Practical Application of Contextualizing Data for an Industrial Application

As the computing systems that process data for action require context, provided by people, it’s important to carve out a process for defining the context. I am going to introduce a process that stakeholders can take to organize their thoughts in building out an application “ecosystem” with context. This process includes a distinction between information types, see Figure 1. Microlayer information consists of the information that makes up a particular data source or “tag.” This might include meta information about the data source’s manufacture, installation point, or runtime along with the specific real time data points it might provide. The macrolayer provides context regarding how the ecosystem is connected and interacts; both in the control boundaries and outside into operations. Macrolayer information might include data source dependencies and interconnections, definition of key performance indicators, and control scenarios.

Information layer examples
Figure 1: Information layer examples

5 step process to building the application ecosystem:

  1. Define the application
  2. Identify the data sources
  3. Identify data source microlayer information
  4. Identify general macrolayer relationships in application
  5. Define the detail of each relationship interdependency.

Step 1: Define the application

As you embark on building an information ecosystem around the application, it’s important to break down the applications into small components of a much larger process. The complexity of defining the ecosystem for even a very simple application can be high. If you define the application too wide the amount of information to process might become counterproductive. Prior to defining your specific applications, you may want to break down your process into as many separate and distinct applications as possible. For many industrial consumers, a process is made up of multiple unit operations. A unit operation may have multiple applications or may constitute an application in itself. Another consideration is to generalize your applications where possible. There are likely varying use cases for a single application. This will allow you to utilize either the same or similar context for the application ecosystem in multiple use cases. Consider your process(es) carefully.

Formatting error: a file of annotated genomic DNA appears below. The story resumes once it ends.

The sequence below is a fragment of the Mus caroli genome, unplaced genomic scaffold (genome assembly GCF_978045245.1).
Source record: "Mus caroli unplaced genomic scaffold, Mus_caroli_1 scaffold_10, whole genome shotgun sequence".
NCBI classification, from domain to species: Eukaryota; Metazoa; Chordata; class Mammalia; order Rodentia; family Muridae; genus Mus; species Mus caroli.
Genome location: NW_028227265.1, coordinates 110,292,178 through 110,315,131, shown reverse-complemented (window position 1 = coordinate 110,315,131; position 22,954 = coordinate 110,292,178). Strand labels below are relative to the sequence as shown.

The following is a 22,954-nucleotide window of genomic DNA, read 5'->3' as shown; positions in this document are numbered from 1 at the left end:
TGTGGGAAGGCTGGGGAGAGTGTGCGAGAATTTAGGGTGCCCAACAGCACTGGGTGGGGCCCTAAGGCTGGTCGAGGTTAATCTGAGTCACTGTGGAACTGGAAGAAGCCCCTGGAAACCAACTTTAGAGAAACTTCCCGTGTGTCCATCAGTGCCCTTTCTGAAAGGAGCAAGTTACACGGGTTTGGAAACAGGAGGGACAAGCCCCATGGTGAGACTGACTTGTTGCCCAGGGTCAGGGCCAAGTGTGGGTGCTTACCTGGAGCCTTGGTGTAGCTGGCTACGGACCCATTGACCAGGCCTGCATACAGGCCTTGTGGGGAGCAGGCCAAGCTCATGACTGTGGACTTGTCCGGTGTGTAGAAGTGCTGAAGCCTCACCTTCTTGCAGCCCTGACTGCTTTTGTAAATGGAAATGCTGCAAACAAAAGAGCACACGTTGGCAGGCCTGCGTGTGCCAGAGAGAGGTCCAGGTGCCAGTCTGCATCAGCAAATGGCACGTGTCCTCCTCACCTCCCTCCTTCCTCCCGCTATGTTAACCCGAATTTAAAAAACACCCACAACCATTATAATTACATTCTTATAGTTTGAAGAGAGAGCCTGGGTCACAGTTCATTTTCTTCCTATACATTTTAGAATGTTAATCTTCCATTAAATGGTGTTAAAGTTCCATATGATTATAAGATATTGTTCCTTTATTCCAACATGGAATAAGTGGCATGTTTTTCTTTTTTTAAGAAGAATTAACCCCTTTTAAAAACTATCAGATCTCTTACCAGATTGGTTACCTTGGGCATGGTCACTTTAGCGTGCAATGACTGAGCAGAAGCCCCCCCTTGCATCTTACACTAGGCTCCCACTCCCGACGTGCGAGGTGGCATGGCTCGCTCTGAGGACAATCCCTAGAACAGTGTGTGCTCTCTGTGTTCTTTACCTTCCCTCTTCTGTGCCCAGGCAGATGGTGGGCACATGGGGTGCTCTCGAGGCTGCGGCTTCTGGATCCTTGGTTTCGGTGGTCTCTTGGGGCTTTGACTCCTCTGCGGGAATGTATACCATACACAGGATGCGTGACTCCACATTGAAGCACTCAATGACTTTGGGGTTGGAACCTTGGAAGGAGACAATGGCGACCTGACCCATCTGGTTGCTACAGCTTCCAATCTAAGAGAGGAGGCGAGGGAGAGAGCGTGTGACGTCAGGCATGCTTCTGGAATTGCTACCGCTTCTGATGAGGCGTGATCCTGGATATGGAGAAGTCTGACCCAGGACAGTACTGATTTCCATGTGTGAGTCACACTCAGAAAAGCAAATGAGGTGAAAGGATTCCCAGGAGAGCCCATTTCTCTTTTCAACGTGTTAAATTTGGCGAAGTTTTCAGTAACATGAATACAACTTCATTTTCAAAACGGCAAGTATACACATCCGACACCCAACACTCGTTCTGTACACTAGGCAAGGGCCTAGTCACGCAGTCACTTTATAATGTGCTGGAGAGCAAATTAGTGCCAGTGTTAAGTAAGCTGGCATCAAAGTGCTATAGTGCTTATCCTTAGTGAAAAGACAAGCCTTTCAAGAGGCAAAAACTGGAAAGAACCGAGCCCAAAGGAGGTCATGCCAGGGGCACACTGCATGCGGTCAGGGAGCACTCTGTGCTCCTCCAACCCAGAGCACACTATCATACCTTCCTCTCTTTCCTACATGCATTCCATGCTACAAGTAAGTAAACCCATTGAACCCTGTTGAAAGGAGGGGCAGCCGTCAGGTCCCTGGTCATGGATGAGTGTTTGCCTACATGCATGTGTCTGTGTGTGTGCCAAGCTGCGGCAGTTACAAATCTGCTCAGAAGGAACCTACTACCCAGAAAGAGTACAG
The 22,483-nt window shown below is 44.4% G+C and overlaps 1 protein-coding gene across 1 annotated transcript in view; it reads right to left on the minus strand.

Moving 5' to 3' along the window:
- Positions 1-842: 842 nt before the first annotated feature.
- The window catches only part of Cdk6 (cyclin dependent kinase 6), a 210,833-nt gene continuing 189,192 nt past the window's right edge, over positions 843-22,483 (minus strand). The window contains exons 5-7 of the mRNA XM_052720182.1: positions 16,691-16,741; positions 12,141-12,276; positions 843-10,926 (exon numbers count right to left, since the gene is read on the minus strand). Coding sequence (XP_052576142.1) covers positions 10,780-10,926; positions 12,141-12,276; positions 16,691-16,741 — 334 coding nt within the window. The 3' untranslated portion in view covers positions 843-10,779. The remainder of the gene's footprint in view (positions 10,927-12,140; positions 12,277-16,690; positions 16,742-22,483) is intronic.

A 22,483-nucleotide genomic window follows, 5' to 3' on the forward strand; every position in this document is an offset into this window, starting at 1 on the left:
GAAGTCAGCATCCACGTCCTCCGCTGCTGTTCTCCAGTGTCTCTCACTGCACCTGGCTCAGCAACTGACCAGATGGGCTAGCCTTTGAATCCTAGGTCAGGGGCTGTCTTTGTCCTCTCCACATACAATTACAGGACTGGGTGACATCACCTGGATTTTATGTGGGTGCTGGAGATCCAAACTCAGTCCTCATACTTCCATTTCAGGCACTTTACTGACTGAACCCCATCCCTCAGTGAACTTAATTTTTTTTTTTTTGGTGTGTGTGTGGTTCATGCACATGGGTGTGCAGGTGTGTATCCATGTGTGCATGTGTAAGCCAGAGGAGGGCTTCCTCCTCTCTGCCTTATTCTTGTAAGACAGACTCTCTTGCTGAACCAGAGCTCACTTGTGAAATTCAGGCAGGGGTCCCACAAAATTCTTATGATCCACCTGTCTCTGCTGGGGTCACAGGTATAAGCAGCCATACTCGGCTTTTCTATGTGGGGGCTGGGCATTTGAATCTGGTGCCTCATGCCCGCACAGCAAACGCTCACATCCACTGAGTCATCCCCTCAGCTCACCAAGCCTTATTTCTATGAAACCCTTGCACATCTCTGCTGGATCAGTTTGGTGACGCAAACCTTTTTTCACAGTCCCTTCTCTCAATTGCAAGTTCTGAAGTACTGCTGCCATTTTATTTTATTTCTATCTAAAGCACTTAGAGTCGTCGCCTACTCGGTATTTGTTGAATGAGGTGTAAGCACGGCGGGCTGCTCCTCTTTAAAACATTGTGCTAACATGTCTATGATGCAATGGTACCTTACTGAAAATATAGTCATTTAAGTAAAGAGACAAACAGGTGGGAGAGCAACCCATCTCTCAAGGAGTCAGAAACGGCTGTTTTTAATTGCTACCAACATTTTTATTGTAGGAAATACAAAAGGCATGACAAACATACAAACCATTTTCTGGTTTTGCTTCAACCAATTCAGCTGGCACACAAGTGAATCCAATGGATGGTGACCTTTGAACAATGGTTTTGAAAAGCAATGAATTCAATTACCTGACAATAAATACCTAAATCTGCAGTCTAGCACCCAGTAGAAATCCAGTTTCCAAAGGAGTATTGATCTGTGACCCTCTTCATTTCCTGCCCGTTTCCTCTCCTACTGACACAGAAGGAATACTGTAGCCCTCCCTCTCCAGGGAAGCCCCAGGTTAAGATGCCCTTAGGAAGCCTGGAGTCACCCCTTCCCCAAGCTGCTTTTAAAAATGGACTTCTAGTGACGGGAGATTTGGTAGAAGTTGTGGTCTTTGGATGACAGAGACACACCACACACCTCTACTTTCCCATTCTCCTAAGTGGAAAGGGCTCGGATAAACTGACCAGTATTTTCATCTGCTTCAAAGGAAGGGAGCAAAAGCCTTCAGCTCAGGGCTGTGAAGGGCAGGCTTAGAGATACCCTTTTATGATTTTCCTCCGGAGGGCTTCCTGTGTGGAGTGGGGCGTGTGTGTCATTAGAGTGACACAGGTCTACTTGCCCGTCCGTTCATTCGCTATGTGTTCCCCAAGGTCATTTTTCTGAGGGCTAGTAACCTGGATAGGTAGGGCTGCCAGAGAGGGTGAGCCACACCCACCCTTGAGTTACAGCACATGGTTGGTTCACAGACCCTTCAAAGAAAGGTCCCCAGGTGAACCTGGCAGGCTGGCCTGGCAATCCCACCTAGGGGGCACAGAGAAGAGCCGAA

Application definition guidelines:

  • Be careful to not define your application too widely
  • Generalize your application where possible.

For our example, we will take a very basic water disinfection application. By nature, water solutions will have a potential to grow biological material that can cause personal harm or damage assets. Feeding a disinfectant to the water manages the biological growth. However, many disinfectants are harsh chemicals that can also cause harm to humans or damage assets if dosed improperly. This requires a controlled balance in the application’s ecosystem. There are many, far more specific applications within the disinfection realm; which means we can generalize and gain more use from our work.

Step 2: Identify all data sources

See Figure 2 to identify the basic data sources for both monitoring and control in our example application.